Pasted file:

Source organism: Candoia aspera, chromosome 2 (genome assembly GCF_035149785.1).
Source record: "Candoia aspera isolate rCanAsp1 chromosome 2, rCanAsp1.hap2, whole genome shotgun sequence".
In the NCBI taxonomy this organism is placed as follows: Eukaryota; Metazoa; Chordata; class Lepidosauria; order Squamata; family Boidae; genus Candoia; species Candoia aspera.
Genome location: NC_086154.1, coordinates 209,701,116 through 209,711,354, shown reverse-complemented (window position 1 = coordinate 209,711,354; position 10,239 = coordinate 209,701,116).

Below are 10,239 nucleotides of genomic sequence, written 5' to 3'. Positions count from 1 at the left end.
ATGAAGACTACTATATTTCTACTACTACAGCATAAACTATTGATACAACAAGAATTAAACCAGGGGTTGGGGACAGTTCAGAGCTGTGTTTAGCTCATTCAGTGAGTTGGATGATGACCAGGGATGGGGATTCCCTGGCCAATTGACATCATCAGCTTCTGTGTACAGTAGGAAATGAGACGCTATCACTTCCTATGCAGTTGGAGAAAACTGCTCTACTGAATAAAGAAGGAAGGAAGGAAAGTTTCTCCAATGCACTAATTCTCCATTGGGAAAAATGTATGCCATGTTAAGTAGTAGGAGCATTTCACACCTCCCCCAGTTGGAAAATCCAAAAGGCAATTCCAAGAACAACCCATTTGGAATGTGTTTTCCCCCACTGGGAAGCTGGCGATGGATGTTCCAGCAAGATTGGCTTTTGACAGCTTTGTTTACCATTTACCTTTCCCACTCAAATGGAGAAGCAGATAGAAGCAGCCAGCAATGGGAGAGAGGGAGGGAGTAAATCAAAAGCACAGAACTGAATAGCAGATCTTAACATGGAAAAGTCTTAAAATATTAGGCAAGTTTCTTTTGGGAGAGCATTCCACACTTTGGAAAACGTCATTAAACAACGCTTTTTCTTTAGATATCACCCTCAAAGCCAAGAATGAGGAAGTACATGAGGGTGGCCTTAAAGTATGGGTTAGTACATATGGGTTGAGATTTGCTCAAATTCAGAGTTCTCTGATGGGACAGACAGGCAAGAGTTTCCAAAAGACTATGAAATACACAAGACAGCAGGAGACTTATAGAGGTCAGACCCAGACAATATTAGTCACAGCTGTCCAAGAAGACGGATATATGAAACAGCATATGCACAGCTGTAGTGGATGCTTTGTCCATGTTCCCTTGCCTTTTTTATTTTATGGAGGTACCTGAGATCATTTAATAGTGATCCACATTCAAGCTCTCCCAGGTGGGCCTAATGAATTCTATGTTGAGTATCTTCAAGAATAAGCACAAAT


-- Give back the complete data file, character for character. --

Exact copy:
Source organism: Candoia aspera, chromosome 2 (genome assembly GCF_035149785.1).
Source record: "Candoia aspera isolate rCanAsp1 chromosome 2, rCanAsp1.hap2, whole genome shotgun sequence".
In the NCBI taxonomy this organism is placed as follows: Eukaryota; Metazoa; Chordata; class Lepidosauria; order Squamata; family Boidae; genus Candoia; species Candoia aspera.
Genome location: NC_086154.1, coordinates 209,701,116 through 209,711,354, shown reverse-complemented (window position 1 = coordinate 209,711,354; position 10,239 = coordinate 209,701,116).

Below are 10,239 nucleotides of genomic sequence, written 5' to 3'. Positions count from 1 at the left end.
ATGAAGACTACTATATTTCTACTACTACAGCATAAACTATTGATACAACAAGAATTAAACCAGGGGTTGGGGACAGTTCAGAGCTGTGTTTAGCTCATTCAGTGAGTTGGATGATGACCAGGGATGGGGATTCCCTGGCCAATTGACATCATCAGCTTCTGTGTACAGTAGGAAATGAGACGCTATCACTTCCTATGCAGTTGGAGAAAACTGCTCTACTGAATAAAGAAGGAAGGAAGGAAAGTTTCTCCAATGCACTAATTCTCCATTGGGAAAAATGTATGCCATGTTAAGTAGTAGGAGCATTTCACACCTCCCCCAGTTGGAAAATCCAAAAGGCAATTCCAAGAACAACCCATTTGGAATGTGTTTTCCCCCACTGGGAAGCTGGCGATGGATGTTCCAGCAAGATTGGCTTTTGACAGCTTTGTTTACCATTTACCTTTCCCACTCAAATGGAGAAGCAGATAGAAGCAGCCAGCAATGGGAGAGAGGGAGGGAGTAAATCAAAAGCACAGAACTGAATAGCAGATCTTAACATGGAAAAGTCTTAAAATATTAGGCAAGTTTCTTTTGGGAGAGCATTCCACACTTTGGAAAACGTCATTAAACAACGCTTTTTCTTTAGATATCACCCTCAAAGCCAAGAATGAGGAAGTACATGAGGGTGGCCTTAAAGTATGGGTTAGTACATATGGGTTGAGATTTGCTCAAATTCAGAGTTCTCTGATGGGACAGACAGGCAAGAGTTTCCAAAAGACTATGAAATACACAAGACAGCAGGAGACTTATAGAGGTCAGACCCAGACAATATTAGTCACAGCTGTCCAAGAAGACGGATATATGAAACAGCATATGCACAGCTGTAGTGGATGCTTTGTCCATGTTCCCTTGCCTTTTTTATTTTATGGAGGTACCTGAGATCATTTAATAGTGATCCACATTCAAGCTCTCCCAGGTGGGCCTAATGAATTCTATGTTGAGTATCTTCAAGAATAAGCACAAAT